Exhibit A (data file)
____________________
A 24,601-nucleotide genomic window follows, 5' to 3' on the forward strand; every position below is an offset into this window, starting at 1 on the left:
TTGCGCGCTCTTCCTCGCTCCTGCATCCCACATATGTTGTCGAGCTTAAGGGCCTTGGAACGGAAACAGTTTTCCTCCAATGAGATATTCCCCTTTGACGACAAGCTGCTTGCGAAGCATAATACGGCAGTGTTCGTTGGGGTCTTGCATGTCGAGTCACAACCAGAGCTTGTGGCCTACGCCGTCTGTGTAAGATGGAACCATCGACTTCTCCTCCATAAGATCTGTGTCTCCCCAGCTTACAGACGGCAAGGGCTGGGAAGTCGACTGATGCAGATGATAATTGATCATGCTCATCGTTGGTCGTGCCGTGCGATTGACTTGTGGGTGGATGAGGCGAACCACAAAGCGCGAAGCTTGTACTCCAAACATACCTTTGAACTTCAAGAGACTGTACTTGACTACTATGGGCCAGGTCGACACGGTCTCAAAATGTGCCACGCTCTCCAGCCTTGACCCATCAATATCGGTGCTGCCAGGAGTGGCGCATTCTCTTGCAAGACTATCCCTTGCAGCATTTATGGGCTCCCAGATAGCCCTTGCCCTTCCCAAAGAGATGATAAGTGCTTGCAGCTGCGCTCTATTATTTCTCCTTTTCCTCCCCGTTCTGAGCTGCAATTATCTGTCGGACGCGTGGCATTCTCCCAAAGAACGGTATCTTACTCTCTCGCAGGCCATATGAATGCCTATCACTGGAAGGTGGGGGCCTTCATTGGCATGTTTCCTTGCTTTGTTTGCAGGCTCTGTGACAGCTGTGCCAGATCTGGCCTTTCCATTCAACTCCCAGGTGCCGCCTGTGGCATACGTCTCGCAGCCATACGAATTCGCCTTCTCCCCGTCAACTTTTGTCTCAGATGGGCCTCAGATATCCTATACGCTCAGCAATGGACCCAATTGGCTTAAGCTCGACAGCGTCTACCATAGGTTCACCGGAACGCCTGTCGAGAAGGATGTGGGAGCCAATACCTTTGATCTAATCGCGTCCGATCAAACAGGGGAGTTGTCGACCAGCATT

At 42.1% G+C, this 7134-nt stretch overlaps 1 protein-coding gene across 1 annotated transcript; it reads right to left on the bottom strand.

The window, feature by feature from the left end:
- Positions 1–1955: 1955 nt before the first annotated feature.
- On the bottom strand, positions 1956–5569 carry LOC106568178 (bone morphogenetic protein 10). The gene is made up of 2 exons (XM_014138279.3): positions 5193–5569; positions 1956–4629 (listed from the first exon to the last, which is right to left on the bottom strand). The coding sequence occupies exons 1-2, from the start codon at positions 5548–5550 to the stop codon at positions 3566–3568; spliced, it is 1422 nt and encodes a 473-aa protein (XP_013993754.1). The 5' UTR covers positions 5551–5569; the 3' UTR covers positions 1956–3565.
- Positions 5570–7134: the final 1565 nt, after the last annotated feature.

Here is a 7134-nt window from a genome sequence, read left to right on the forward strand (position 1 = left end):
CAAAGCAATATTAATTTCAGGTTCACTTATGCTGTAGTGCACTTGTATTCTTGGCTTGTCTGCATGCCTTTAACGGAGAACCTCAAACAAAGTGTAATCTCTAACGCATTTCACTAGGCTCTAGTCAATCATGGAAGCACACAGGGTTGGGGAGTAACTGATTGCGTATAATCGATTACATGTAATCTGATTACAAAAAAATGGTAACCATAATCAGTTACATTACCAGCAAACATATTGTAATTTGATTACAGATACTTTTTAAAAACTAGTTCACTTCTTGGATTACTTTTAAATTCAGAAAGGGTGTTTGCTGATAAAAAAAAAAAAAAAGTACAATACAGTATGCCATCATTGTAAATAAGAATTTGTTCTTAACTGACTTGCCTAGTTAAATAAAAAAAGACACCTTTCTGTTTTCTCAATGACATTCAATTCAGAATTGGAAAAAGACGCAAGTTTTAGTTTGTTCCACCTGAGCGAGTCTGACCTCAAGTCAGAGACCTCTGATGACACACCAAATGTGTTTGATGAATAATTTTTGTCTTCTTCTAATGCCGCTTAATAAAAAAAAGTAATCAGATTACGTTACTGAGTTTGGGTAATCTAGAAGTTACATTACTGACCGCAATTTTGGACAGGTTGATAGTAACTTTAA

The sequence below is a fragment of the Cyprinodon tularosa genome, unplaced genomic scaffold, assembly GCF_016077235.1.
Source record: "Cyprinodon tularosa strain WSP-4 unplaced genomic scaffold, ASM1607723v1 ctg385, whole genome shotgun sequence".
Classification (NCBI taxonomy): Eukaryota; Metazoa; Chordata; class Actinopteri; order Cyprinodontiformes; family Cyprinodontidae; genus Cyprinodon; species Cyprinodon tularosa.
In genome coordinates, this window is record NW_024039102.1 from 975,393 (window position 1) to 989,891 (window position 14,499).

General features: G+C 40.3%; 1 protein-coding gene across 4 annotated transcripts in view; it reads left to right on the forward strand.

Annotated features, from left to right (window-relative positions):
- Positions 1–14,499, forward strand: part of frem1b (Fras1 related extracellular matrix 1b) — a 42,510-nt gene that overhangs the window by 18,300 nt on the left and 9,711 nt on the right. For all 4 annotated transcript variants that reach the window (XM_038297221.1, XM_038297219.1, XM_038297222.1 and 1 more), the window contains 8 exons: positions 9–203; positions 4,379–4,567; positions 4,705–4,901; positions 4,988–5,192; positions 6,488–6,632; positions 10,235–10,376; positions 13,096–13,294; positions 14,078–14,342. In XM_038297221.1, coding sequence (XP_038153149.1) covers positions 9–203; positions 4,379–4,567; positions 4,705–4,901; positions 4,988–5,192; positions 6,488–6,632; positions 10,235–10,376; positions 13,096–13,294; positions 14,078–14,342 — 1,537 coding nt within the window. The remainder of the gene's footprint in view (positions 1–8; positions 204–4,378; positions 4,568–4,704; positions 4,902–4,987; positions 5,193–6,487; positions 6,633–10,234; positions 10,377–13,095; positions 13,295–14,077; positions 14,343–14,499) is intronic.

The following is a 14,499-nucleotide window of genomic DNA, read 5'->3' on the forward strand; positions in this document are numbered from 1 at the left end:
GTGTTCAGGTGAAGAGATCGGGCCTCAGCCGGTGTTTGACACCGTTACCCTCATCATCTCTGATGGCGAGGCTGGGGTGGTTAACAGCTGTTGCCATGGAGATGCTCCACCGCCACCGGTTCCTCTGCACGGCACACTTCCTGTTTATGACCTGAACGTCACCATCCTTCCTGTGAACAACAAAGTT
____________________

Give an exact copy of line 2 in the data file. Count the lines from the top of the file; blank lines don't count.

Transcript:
TTGCGCGCTCTTCCTCGCTCCTGCATCCCACATATGTTGTCGAGCTTAAGGGCCTTGGAACGGAAACAGTTTTCCTCCAATGAGATATTCCCCTTTGACGACAAGCTGCTTGCGAAGCATAATACGGCAGTGTTCGTTGGGGTCTTGCATGTCGAGTCACAACCAGAGCTTGTGGCCTACGCCGTCTGTGTAAGATGGAACCATCGACTTCTCCTCCATAAGATCTGTGTCTCCCCAGCTTACAGACGGCAAGGGCTGGGAAGTCGACTGATGCAGATGATAATTGATCATGCTCATCGTTGGTCGTGCCGTGCGATTGACTTGTGGGTGGATGAGGCGAACCACAAAGCGCGAAGCTTGTACTCCAAACATACCTTTGAACTTCAAGAGACTGTACTTGACTACTATGGGCCAGGTCGACACGGTCTCAAAATGTGCCACGCTCTCCAGCCTTGACCCATCAATATCGGTGCTGCCAGGAGTGGCGCATTCTCTTGCAAGACTATCCCTTGCAGCATTTATGGGCTCCCAGATAGCCCTTGCCCTTCCCAAAGAGATGATAAGTGCTTGCAGCTGCGCTCTATTATTTCTCCTTTTCCTCCCCGTTCTGAGCTGCAATTATCTGTCGGACGCGTGGCATTCTCCCAAAGAACGGTATCTTACTCTCTCGCAGGCCATATGAATGCCTATCACTGGAAGGTGGGGGCCTTCATTGGCATGTTTCCTTGCTTTGTTTGCAGGCTCTGTGACAGCTGTGCCAGATCTGGCCTTTCCATTCAACTCCCAGGTGCCGCCTGTGGCATACGTCTCGCAGCCATACGAATTCGCCTTCTCCCCGTCAACTTTTGTCTCAGATGGGCCTCAGATATCCTATACGCTCAGCAATGGACCCAATTGGCTTAAGCTCGACAGCGTCTACCATAGGTTCACCGGAACGCCTGTCGAGAAGGATGTGGGAGCCAATACCTTTGATCTAATCGCGTCCGATCAAACAGGGGAGTTGTCGACCAGCATT